For the 152nd time, the Delaware General Assembly is in session. New legislators were sworn in Tuesday with plans for new legislation as well as finishing up old business that failed to pass in 2021.
Governor John Carney’s veto of a bill legalizing recreational marijuana last year was on the minds of many in Dover as advocates and supporters are expected to make another push for approval this year.
This could be the year lawmakers push through a bill with a veto-proof majority, but Republican State Rep. Michael Ramone who serves as House Minority Leader is not convinced.
“Do I believe that marijuana will be legalized at some point in Delaware? Yes, I do. Do I believe the bills that have come across the table so far are the right bills to do that? No, I do not,” he said.
Ramone said the appropriate bill cannot be digested until the federal government changes the way marijuana is classified under the current law.
Fellow Republican Senator Brian Pettyjohn of the 19th district agreed. “I’ve heard by and large from my district that there’s no support for legalization,” he said.
On the other hand, Democrat leaders like House Speaker Pete Schwartzkopf encouraged supporters to “work with the governor’s office to try to produce a bill that the governor might not object to.”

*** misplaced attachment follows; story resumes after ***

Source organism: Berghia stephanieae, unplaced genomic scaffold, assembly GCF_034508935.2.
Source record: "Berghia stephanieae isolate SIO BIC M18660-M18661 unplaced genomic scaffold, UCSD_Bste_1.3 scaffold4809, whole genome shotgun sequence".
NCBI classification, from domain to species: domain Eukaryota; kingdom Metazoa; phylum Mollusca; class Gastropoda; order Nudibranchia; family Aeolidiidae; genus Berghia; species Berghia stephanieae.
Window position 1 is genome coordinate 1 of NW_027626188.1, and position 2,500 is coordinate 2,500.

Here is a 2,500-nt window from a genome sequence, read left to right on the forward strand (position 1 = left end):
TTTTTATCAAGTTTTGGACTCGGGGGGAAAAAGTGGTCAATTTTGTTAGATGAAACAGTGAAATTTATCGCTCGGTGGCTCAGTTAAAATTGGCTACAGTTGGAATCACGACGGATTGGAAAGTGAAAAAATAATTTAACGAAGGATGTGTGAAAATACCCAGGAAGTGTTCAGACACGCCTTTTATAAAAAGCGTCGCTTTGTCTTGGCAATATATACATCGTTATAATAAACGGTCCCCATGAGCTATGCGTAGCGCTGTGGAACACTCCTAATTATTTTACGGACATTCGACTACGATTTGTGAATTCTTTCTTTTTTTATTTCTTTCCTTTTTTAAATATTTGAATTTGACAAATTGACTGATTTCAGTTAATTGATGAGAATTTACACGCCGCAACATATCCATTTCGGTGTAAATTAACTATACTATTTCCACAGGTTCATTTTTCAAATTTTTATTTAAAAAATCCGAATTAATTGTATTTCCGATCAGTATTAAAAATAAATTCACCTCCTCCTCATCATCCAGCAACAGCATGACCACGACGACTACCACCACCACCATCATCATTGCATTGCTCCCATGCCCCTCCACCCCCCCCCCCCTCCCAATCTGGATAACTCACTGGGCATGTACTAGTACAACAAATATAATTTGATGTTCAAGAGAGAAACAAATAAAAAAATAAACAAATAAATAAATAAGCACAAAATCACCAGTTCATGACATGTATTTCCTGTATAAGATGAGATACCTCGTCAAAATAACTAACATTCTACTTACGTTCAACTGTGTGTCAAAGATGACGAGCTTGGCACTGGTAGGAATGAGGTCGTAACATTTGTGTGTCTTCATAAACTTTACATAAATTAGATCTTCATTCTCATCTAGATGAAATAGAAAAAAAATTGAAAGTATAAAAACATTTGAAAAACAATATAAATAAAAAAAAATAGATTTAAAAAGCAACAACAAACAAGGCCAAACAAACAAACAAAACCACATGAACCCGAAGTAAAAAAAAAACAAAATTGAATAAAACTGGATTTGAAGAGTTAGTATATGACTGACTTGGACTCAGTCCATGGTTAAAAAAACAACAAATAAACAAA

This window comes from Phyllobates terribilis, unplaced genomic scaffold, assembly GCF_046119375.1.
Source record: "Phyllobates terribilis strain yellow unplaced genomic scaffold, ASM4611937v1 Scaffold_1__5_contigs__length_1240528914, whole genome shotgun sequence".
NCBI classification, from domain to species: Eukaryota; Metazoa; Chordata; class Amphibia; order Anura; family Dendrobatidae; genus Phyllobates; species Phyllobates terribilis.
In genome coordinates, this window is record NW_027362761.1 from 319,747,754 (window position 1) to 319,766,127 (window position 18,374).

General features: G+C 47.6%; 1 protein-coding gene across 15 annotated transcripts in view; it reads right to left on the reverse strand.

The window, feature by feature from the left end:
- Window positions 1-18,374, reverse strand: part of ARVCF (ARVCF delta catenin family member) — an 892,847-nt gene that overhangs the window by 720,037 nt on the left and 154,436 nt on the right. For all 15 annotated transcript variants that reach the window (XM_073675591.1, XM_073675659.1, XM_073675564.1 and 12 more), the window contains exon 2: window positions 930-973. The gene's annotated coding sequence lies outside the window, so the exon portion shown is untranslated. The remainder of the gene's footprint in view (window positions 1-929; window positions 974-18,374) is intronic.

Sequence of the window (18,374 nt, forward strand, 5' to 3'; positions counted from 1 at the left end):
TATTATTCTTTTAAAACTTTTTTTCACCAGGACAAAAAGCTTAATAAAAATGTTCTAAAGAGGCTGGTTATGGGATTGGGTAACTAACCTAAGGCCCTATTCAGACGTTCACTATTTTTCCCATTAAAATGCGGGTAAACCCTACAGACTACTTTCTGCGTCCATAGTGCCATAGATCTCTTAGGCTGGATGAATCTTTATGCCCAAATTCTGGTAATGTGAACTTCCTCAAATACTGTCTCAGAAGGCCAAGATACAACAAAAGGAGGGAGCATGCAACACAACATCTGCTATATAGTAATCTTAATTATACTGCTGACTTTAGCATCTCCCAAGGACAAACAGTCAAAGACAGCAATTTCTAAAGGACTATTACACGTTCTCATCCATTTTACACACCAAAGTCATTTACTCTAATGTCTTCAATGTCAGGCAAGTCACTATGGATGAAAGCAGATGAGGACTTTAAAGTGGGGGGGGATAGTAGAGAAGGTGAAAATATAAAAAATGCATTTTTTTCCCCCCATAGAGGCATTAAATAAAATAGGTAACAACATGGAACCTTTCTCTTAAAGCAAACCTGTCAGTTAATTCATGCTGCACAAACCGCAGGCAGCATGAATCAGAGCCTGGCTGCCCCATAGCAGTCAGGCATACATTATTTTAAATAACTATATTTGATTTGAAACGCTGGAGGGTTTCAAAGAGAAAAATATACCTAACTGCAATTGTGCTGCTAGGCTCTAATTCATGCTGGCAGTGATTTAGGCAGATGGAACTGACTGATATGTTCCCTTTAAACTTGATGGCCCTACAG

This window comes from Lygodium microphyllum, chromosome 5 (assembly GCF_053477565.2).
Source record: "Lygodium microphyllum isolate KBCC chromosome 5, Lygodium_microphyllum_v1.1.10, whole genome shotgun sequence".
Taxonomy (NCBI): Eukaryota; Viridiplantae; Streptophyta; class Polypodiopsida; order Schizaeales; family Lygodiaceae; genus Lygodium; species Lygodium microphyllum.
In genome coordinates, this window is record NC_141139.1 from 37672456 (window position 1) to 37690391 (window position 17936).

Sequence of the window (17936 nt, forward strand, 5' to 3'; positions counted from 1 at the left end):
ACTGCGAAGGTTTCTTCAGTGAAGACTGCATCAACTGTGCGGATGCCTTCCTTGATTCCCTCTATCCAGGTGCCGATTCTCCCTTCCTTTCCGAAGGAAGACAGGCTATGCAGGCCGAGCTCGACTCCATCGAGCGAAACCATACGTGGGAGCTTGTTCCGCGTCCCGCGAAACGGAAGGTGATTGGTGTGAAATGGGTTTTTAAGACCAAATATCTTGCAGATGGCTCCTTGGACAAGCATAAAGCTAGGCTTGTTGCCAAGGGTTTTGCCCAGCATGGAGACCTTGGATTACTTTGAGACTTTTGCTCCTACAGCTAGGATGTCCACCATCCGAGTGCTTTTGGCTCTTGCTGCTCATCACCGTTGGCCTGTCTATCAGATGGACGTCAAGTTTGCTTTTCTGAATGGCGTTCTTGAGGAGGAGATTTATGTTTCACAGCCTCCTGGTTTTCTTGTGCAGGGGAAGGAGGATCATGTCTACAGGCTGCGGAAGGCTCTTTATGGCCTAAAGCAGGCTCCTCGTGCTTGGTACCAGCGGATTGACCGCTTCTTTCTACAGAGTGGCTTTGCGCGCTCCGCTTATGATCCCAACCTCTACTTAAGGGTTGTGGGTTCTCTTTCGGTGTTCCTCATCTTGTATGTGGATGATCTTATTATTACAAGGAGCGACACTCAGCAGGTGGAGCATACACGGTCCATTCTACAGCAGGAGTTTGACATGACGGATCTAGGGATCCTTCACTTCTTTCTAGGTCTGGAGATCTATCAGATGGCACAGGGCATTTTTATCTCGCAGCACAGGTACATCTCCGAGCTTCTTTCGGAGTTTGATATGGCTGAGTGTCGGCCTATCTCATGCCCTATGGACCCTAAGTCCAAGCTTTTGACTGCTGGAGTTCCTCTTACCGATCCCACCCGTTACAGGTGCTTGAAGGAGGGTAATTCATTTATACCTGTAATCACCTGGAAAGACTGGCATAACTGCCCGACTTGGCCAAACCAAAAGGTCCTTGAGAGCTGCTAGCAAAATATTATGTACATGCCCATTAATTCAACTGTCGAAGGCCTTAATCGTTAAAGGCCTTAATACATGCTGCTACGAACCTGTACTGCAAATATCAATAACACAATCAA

Senate Majority Leader Democrat Bryan Townsend said he’s unsure of where Governor Carney’s position leaves them. “I understand that Governor Carney still remains committed to not wanting to sign a legalization bill,” he said.
Despite the questions over the marijuana bill, Townsend said he’s satisfied that voters helped expand the Dems majority in the Senate.
This session, he said, they will focus on housing stability and modifying the Law Enforcement Officers Bill of Rights to add “additional transparency in law enforcement that actually helps to strengthen the trust between community and law enforcement.”.
Expanding child care access in education appears to be a top priority for both parties.
“Delaware is, like basically every other jurisdiction, actually in the midst of a child care crisis where we don’t compensate a child care professional enough,” Townsend said.
That crisis contributes to unemployment too, he said, with parents or guardians not being able to “hold down a job if they either can’t afford childcare or child care isn’t structured in a way that enables them to go to their job or go to training.”
Education promises to be a top priority on both sides. Pettyjohn says childcare access is important, but “we need to make sure that our educators are compensated for what they do. They’re compensated fairly, they’re compensated competitively.”
Lawmakers will meet in Dover over the next three weeks. Next week, they’ll hear from Gov. John Carney as he delivers his State of the State Address. A week later, he’ll present lawmakers with his budget plan. The General Assembly will then take a few weeks off for budget hearings.
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